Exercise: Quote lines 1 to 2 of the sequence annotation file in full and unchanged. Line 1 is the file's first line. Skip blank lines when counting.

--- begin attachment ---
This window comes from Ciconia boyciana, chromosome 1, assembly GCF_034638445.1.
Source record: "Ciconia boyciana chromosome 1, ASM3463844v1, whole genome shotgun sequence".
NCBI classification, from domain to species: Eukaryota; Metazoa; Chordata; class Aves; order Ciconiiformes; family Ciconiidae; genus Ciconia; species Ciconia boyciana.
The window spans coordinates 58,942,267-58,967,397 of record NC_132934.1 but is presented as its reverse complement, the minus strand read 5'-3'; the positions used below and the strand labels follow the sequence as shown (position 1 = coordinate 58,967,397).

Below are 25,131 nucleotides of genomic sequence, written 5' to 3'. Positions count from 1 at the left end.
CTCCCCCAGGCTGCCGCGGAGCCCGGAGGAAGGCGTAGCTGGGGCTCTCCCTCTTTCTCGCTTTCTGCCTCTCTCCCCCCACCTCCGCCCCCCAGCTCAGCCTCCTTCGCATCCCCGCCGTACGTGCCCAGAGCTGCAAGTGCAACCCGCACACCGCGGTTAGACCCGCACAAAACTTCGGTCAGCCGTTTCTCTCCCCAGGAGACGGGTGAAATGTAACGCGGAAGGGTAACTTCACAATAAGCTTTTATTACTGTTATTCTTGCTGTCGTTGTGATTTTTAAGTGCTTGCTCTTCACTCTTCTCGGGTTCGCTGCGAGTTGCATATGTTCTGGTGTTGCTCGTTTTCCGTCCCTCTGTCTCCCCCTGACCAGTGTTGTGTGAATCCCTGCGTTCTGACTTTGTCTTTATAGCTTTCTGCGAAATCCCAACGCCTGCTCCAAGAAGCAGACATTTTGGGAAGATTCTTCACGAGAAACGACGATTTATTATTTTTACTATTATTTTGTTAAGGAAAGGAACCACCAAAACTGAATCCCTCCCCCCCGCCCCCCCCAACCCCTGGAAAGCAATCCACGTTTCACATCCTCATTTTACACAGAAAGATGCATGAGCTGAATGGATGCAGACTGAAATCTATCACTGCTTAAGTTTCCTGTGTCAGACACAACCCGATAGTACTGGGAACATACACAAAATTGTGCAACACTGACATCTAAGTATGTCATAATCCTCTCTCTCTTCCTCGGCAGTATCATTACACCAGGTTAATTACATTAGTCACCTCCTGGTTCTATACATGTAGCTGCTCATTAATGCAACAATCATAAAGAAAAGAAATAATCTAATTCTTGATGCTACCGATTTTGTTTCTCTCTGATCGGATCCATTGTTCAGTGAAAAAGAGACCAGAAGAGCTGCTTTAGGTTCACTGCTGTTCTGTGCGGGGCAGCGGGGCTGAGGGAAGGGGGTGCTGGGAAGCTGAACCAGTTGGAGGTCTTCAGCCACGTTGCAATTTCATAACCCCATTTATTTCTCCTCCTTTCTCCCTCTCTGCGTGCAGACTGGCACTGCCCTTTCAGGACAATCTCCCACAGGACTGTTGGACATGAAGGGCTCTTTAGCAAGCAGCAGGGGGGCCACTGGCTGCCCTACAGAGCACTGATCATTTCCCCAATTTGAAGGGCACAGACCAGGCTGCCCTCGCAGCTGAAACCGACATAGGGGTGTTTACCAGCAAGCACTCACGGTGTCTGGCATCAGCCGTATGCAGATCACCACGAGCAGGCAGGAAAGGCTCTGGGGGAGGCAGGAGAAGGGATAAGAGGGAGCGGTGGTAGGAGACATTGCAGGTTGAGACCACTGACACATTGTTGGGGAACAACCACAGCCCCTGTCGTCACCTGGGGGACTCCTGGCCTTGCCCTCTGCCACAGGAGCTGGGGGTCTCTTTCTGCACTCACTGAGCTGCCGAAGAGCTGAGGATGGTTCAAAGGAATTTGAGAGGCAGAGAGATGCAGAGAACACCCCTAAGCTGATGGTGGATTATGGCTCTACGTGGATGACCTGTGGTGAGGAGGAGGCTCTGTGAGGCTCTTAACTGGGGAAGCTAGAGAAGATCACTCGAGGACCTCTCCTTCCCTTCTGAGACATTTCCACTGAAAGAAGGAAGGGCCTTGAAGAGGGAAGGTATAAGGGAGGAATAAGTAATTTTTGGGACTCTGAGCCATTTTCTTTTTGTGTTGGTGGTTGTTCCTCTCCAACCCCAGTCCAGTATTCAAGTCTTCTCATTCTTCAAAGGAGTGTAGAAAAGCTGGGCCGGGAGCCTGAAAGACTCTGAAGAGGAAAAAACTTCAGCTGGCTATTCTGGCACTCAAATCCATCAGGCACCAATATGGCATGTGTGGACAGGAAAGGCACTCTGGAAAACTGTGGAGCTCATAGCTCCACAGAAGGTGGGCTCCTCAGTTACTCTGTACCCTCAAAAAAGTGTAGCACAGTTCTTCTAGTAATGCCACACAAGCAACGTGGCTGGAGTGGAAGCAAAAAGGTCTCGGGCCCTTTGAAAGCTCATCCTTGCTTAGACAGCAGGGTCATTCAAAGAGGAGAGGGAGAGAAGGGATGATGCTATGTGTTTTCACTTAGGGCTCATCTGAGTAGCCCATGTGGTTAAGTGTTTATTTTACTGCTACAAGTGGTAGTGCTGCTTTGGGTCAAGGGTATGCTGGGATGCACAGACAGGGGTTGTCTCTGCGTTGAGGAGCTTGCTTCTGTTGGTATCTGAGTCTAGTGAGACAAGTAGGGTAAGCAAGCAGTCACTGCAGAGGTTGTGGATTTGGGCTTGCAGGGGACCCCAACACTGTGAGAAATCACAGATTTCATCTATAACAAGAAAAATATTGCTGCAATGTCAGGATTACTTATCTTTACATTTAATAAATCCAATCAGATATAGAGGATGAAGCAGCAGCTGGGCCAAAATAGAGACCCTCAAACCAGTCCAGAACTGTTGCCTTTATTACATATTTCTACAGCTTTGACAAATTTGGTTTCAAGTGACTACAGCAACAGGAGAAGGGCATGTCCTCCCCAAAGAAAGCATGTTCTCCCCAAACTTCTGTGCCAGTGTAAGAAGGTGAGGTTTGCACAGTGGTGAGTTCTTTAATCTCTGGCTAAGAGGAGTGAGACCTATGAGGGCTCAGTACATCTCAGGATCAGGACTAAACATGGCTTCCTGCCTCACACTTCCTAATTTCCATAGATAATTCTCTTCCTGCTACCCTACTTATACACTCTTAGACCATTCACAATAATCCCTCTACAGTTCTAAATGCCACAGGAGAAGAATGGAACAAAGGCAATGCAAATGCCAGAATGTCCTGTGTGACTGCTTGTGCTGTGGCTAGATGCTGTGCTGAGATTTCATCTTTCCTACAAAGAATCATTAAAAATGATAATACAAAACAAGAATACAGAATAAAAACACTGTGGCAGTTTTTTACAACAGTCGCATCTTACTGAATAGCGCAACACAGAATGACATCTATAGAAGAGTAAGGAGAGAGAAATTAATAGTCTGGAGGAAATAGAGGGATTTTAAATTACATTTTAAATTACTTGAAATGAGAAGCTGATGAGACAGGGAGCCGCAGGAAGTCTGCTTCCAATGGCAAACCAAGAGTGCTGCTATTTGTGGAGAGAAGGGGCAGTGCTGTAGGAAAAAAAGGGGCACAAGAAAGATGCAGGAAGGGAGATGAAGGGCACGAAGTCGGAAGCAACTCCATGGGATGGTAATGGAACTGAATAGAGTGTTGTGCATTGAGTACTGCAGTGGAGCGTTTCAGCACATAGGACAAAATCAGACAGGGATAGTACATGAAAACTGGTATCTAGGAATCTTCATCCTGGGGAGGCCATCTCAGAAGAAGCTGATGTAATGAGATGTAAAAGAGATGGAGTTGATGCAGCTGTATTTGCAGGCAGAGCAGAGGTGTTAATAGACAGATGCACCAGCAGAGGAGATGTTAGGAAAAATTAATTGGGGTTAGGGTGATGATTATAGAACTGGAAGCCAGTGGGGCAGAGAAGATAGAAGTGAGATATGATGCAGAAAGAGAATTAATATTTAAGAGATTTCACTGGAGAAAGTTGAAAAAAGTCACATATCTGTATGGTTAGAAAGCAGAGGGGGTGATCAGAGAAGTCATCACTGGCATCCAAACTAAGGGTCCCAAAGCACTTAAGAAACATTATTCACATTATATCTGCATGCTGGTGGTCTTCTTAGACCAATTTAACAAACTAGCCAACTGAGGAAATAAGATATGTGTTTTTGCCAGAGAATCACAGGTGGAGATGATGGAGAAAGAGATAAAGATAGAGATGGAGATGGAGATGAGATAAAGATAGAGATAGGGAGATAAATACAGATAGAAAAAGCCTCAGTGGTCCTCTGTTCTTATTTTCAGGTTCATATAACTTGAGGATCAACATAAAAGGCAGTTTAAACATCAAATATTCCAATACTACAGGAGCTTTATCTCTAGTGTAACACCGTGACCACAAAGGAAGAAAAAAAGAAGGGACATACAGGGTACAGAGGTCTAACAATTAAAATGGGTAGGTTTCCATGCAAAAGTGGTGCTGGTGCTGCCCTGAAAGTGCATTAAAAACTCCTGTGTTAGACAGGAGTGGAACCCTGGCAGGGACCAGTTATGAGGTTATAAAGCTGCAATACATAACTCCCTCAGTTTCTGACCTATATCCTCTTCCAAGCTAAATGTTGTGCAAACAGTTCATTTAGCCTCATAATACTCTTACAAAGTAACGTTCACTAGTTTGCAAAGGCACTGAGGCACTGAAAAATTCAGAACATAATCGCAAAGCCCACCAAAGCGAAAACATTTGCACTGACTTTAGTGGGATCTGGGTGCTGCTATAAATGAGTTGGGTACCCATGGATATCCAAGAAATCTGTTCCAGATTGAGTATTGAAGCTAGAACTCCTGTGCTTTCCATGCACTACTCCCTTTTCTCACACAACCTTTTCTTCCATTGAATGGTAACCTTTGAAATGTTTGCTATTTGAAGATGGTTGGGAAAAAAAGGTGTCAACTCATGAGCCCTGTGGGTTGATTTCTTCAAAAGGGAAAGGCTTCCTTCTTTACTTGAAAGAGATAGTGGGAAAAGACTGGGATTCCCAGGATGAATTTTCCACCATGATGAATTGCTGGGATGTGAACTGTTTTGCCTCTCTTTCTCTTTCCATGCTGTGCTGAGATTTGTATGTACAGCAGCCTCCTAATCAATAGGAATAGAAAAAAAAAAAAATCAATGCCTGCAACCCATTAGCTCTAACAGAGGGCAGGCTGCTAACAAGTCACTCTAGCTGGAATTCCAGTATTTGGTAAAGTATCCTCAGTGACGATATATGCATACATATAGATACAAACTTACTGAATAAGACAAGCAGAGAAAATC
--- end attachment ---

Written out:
This window comes from Ciconia boyciana, chromosome 1, assembly GCF_034638445.1.
Source record: "Ciconia boyciana chromosome 1, ASM3463844v1, whole genome shotgun sequence".